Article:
By the time evening comes round, when she usually sits back on the sofa and lights a joint – the primitive reactionary part of her brain pattern matches the time of day, the surroundings and the relaxing aura of the evening with smoking – which alerts she via an “urge” that she needs to be rolling a joint and lighting up. However, she has decided to quit, so she resists this urge via a contradicting message direct from her higher brain and instead experiences a slight craving, which she is able to overcome.
However, the next night, when the smoking time comes around again and Mary Jane has suffered a whole day without lighting up a joint, the pattern match occurs again, urging her that she should be smoking – like before, her rational brain says “NO! Mary Jane is not to smoke!”. But, because this message contradicts the ongoing cravings, the primitive brain thinks, perhaps the logical brain is wrong? A message is sent, laced with as much dopamine as can be spared, to get the higher brains attention. Mary Jane experiences even stronger cravings.
Because of this conflict, the memory store in order to help her higher brain decide what to do – what has smoking marijuana done for her in the past? The memory store comes up with lots of the dopamine filled happy times that she has had when smoking weed, so the more primitive brain assumes that cannabis is very important and has made her happy in the past many times! The expectation is set up – Mary Jane has apparently had these experiences in the past, and so she should be able to have them again.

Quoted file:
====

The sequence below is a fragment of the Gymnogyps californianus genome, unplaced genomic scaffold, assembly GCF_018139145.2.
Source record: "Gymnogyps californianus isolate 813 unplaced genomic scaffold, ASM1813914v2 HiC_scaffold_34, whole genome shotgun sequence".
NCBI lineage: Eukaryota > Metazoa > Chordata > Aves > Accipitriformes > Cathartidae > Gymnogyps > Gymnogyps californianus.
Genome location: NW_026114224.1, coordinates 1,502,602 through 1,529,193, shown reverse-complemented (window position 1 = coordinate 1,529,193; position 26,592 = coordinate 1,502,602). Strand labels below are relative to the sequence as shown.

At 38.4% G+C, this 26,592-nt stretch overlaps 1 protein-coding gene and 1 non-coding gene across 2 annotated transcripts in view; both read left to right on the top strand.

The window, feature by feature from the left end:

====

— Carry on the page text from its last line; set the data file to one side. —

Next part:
Mary Jane’s logic is now overwhelmed by dopamine and emotion, all reason leaves her, and she reaches for the Rizlas to fulfil her brain’s expectation that all the ‘good times’ she has had in the past will happen again.
The way to beat addiction is to exchange these irrational euphoric memories associated with your addiction with new, correctional ones, highlighting the revolting nature of your addiction and how good it is when your are freed from the substance or thing which has hijacked your natural pleasure mechanisms and taken up so much of your time and capacity.
Anyone who has overcome an addiction will be able to tell you what an awful state they were in before and how they feel so much better after giving up smoking, being clean from drugs or not immediately gambling their wages – and it is because they have changed the emotions around these behaviours (often it’s a particularly unpleasant experience which finally tips them over) and that they are now able to clearly see what they were doing to themselves.